“I’m only human, of flesh and blood I’m made!”
– lyrics from The Human League
There is a cute anecdote about a young man who decided to enter a cloistered monastery and begin his training to become a religious monk. It was after careful thought and serious consideration that he entered and agreed to embrace a stoic and solitary lifestyle. He would be required to adhere to rigorous spiritual disciplines and adopt an austere lifestyle.
He was told that he must refuse to speak to his fellow monks and the occasional visitors to their holy grounds. Each year, on the anniversary of his having joined the community, he would be permitted to voice his concerns. This opportunity came with the caveat that his comment would be limited to only two words. He felt sure he had the personal rigor that would be required of him, so he took the leap and joined.
At the culmination of his first year, when given a chance to voice his concerns, his response was “bed hard;” on his second anniversary he relayed “food lousy.” By the end of his third year, he intoned, “work monotonous.” Feeling as though his commentary was largely ignored, by the end of his fourth year the would-be monk exclaimed, “I quit!”
Upon hearing this, the rector of the community upbraided the now exiting novice, “IT DOESN’T SURPRISE ME…YOU HAVE DONE NOTHING BUT COMPLAIN SINCE YOU GOT HERE!”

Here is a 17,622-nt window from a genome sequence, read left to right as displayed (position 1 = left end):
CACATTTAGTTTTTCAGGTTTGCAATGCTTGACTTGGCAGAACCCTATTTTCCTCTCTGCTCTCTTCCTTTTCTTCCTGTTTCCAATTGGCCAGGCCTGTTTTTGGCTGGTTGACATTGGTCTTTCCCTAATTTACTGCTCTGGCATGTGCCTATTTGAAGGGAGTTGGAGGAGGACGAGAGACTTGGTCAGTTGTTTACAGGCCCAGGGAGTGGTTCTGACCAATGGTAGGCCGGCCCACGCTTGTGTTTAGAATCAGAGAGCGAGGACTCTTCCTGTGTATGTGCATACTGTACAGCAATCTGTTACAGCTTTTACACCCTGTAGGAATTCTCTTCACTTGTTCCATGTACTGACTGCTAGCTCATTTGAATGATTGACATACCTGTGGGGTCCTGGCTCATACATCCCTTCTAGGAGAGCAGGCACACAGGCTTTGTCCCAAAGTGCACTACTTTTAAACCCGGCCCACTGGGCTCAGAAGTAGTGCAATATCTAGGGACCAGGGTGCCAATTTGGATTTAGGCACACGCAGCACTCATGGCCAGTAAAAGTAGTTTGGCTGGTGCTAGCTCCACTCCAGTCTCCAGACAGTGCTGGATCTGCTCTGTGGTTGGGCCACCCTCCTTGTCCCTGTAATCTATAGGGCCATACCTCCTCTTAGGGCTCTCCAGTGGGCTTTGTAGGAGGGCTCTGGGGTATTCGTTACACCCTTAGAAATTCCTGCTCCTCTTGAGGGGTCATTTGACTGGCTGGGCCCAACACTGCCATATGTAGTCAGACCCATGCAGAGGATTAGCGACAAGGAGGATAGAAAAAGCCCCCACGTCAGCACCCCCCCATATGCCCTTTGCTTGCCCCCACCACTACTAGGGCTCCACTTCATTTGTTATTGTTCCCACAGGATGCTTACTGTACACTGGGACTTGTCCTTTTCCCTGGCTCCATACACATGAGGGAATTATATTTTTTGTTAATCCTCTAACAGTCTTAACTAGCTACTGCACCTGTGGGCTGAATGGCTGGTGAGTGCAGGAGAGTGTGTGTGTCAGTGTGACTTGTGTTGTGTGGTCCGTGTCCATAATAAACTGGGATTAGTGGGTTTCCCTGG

I consider myself to be a generally upbeat and positive person. I like to encourage others and I work hard to offer positivity in believable doses. Having said that, I find it increasingly difficult to do. Time starvation makes it harder than ever to stay grounded in the things that matter. Our patience is often put to the test and if we aren’t careful, the veneer of the most positive individuals on the planet can crack and reveal the molten nature of our chipped humanness.
Unlike the would-be monk, we can adopt different strategies for a winning approach. If we are not tending to the following list of basic needs, we are bound to eventually endure a certain and painful crash.
1) Quality sleep…usually 6-9 hours
2) Eating right…think about what you eat as fuel and not fun
3) Meaningful work…most of us need to tie what we do for 8-10 hours every day to a deeper yes
4) Loving relationships…we desire intimacy and connectedness with our spouses and family
5) Exercise…exertion and muscle confusion keep us growing; objects at rest make a slow fade
6) Silence and stillness…more frequently we must tune out the world and listen to the still small voice within. We will never find the time for this, we need to make the time
7) Downtime…the time we waste is not always wasted time; unplug
Personally, when I discount the limitations imposed on me by my humanness, I become little more than a cranky and jaded complainer. St. Augustine suggested that grace builds on nature. The schedules we keep and the demands that we place on ourselves throughout the day are unnatural. There is far too much to manage these days…technology, the endless flow of information and the fear of missing out are crackling through each of us…all day long.
Stepping back in order to legitimately refuel and recharge is the best shot we have to escape becoming burned out and spending precious time complaining.
Thomas “TD” Dierker
Live like you’re dying…. cause you are!